Bob Ross-inspired Happy Little Virtual 5K registration closes March 1

Feb. 19, 2021

a small group of masked women and men stand with planted trees and a Happy Little Trees Ahead green sign at Higgins Lake State Park

"I like trees that don't just look like future telephone poles. They've got character. Some of them, they're like people. Some of them have a few flaws in them, some of them are a little heavier, some are a little skinnier, something like so, and some of them maybe have a little tilt in their world, and that's okay."

- Bob Ross, "The Joy of Painting" series 26, episode 1, “In the Stillness of Morning.”

Bob Ross-inspired Happy Little Virtual 5K registration closes March 1

Public invited to ‘run (or walk) for the trees’ at Michigan state parks; participants can complete their 5K anywhere outdoors

It started in 2019, during the Michigan state parks centennial, as a way to encourage volunteers to help plant trees at state park locations hard hit by invasive pests and tree diseases. Two years later, the partnership between the Michigan Department of Natural Resources and Bob Ross Inc. is going strong, now with hundreds of volunteers, thousands of 5K race participants and lots of hope on the horizon for the future of “happy little trees” throughout Michigan.

Those who want to be a part of the 2021 Happy Little 5K (April 22-30) need to act fast; registration closes March 1. Last year’s 5K welcomed 20,000 racers. Nearly 75% of them hailed from Michigan, but all 50 states were represented. In response to interest from folks outside the U.S., this year’s 5K has gone international; so far, registrations already include participants from Australia, England and Mexico!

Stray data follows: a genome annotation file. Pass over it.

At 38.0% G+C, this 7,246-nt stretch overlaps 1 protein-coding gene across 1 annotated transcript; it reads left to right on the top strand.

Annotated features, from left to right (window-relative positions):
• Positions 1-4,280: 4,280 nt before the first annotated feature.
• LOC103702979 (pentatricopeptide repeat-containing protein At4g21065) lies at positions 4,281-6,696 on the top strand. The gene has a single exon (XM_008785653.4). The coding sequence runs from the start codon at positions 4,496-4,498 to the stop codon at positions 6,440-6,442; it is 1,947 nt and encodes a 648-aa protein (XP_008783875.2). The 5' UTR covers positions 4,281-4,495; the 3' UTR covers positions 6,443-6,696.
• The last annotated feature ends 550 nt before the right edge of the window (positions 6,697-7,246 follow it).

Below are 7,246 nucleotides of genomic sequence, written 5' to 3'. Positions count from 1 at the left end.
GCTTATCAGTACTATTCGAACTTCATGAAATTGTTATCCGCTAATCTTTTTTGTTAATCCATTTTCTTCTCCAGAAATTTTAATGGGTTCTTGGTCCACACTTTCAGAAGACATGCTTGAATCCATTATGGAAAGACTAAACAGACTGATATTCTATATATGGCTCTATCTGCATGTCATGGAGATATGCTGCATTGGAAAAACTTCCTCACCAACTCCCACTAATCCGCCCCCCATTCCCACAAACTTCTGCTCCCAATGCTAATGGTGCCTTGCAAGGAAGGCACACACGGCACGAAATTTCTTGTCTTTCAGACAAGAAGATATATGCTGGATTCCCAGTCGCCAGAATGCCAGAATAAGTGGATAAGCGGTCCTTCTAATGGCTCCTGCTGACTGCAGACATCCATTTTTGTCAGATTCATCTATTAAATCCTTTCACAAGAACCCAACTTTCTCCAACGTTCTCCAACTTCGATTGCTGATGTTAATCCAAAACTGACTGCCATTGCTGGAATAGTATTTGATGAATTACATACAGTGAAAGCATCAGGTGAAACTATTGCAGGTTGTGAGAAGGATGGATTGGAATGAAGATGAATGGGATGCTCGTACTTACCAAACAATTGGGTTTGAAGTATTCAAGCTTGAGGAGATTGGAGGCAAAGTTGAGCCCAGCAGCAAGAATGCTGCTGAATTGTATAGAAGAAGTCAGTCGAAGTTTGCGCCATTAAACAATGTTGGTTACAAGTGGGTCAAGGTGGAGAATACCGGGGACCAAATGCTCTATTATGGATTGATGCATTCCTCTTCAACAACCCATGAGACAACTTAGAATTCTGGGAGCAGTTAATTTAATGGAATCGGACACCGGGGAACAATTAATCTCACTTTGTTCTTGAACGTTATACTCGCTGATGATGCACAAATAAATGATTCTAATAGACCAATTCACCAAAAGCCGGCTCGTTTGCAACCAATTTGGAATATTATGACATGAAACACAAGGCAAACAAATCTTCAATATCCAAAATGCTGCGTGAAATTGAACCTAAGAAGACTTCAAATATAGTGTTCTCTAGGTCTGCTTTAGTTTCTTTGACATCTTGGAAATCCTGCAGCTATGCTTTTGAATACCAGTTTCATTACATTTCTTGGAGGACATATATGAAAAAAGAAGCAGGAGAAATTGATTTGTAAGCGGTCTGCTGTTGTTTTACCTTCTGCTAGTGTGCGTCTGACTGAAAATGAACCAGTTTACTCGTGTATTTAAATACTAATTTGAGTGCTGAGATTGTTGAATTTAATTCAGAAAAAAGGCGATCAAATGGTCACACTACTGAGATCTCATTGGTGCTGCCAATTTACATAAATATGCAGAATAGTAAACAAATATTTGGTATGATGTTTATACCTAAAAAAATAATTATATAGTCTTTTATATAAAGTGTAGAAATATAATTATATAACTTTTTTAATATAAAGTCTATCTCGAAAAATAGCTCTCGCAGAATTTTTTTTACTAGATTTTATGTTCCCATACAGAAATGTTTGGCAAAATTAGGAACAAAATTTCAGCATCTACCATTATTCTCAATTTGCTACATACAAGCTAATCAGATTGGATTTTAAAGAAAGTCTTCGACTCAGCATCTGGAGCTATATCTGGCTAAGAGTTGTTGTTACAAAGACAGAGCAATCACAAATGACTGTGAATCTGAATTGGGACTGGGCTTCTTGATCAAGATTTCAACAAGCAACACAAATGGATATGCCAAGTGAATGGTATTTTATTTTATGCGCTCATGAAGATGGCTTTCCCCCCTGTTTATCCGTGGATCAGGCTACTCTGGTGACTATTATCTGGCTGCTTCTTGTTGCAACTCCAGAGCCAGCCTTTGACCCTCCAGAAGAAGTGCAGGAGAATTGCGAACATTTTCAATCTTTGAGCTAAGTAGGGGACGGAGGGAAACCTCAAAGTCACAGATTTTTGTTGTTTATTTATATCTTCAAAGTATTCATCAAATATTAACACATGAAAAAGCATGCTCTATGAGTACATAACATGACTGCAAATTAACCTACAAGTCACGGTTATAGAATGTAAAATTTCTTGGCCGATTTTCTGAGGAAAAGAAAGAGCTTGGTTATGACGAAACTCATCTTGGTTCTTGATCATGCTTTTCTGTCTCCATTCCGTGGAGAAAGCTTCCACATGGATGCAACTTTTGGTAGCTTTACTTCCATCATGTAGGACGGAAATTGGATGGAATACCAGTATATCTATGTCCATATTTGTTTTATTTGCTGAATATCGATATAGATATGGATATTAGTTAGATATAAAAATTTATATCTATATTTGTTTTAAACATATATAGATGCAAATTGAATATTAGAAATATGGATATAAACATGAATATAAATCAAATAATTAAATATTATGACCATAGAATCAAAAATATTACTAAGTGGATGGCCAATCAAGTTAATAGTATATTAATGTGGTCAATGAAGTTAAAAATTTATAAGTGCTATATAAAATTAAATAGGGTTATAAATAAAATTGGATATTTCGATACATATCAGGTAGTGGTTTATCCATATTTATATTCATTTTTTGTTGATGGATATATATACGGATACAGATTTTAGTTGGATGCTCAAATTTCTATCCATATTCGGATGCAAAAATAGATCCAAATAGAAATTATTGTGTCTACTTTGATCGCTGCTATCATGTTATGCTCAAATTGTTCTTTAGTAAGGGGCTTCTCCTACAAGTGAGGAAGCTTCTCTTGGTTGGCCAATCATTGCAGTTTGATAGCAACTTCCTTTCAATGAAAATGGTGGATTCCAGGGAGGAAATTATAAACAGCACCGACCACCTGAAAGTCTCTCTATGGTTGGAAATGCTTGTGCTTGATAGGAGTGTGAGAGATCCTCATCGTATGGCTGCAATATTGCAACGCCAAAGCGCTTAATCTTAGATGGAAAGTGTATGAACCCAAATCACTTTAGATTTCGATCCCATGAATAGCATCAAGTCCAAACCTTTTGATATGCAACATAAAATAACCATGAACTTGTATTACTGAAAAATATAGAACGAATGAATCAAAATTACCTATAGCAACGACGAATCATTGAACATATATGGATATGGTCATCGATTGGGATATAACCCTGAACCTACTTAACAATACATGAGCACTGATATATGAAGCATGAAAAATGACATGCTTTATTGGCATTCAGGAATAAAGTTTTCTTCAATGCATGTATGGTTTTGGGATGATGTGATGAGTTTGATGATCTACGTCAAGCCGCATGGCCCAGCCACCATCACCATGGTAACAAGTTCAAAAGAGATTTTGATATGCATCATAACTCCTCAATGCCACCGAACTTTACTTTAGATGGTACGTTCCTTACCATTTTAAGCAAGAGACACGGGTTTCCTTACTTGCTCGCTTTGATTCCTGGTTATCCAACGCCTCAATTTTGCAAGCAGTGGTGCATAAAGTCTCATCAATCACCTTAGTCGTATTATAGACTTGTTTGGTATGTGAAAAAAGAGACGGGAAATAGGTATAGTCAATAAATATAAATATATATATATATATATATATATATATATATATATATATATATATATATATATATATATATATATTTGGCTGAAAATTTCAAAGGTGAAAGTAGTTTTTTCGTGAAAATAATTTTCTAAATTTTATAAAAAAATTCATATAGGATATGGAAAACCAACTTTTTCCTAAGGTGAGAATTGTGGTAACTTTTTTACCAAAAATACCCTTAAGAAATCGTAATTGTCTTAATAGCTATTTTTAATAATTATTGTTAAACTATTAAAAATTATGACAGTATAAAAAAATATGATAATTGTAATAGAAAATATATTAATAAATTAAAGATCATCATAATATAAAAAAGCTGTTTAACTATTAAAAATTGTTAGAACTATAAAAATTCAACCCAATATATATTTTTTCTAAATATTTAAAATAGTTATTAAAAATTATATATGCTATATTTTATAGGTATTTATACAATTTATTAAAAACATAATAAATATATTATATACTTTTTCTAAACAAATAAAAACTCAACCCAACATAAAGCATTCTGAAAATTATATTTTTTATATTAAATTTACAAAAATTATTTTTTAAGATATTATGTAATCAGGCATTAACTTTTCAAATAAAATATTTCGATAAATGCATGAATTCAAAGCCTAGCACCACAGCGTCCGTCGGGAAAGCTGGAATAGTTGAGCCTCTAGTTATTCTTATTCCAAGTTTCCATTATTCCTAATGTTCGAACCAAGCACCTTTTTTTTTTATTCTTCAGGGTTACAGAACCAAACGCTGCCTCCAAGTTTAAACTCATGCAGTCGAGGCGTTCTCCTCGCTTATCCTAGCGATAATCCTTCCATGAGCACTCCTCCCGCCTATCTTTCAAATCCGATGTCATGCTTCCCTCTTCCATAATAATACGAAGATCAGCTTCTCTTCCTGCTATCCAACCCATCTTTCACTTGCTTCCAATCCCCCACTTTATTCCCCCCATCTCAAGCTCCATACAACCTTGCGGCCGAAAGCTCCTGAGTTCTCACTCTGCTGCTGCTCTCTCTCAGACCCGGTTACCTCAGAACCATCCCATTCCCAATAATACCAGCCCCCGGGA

A woman wearing white sunglasses and Happy Little Trees T-shirt smiles and holds up her medal during 2020 race“The Happy Little 5K and the connection to Bob Ross’ love of nature and positivity have helped shine a big spotlight on the importance of tree planting and protection efforts that support the ecology and natural areas at Michigan state parks,” said DNR Parks and Recreation Chief Ron Olson. “No matter how or where you choose to complete this ‘run for the trees,’ your participation in this virtual race will make a real difference.”

Participant details, race swag

Earth Day and Arbor Day bookend this state parks-supporting race. Participants can complete their 5K at state parks or anywhere outdoors anytime between April 22-30. The cost is $34 per person, and every participant gets a keepsake Happy Little T-shirt, a commemorative bib number and a finisher’s medal featuring a reproduction of a real Bob Ross painting. The finisher's medal is inspired by the painting Ross did during "The Joy of Painting" series 26, episode 1, “In the Stillness of Morning.”

2021 Happy Little Trees medalThis year, the DNR is offering a special registration rate for groups of 10 or more. For details, email Michelle O’Kelly at

All proceeds for this year’s event will support tree-planting and forest protection efforts (such as invasive plant and forest pest management and early detection surveys) in state parks and recreation areas, including locations affected by tree pests and diseases like emerald ash borer and oak wilt.